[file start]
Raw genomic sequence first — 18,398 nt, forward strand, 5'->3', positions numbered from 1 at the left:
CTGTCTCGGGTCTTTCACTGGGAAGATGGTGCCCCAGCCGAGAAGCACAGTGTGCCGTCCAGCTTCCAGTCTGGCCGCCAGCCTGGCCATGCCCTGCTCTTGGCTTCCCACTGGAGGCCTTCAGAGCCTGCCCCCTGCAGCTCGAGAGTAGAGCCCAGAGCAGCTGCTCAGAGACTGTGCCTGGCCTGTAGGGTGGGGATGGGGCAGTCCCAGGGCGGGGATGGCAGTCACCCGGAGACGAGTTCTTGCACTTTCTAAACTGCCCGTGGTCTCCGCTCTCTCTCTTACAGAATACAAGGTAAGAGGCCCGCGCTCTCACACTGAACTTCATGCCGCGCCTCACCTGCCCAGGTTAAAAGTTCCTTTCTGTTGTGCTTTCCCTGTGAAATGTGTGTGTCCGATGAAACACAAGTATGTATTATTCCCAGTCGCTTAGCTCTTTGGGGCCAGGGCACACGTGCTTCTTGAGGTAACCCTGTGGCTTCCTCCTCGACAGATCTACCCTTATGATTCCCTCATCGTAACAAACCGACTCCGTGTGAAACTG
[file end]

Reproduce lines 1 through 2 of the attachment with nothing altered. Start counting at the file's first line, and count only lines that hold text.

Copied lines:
Raw genomic sequence first — 18,398 nt, forward strand, 5'->3', positions numbered from 1 at the left:
CTGTCTCGGGTCTTTCACTGGGAAGATGGTGCCCCAGCCGAGAAGCACAGTGTGCCGTCCAGCTTCCAGTCTGGCCGCCAGCCTGGCCATGCCCTGCTCTTGGCTTCCCACTGGAGGCCTTCAGAGCCTGCCCCCTGCAGCTCGAGAGTAGAGCCCAGAGCAGCTGCTCAGAGACTGTGCCTGGCCTGTAGGGTGGGGATGGGGCAGTCCCAGGGCGGGGATGGCAGTCACCCGGAGACGAGTTCTTGCACTTTCTAAACTGCCCGTGGTCTCCGCTCTCTCTCTTACAGAATACAAGGTAAGAGGCCCGCGCTCTCACACTGAACTTCATGCCGCGCCTCACCTGCCCAGGTTAAAAGTTCCTTTCTGTTGTGCTTTCCCTGTGAAATGTGTGTGTCCGATGAAACACAAGTATGTATTATTCCCAGTCGCTTAGCTCTTTGGGGCCAGGGCACACGTGCTTCTTGAGGTAACCCTGTGGCTTCCTCCTCGACAGATCTACCCTTATGATTCCCTCATCGTAACAAACCGACTCCGTGTGAAACTG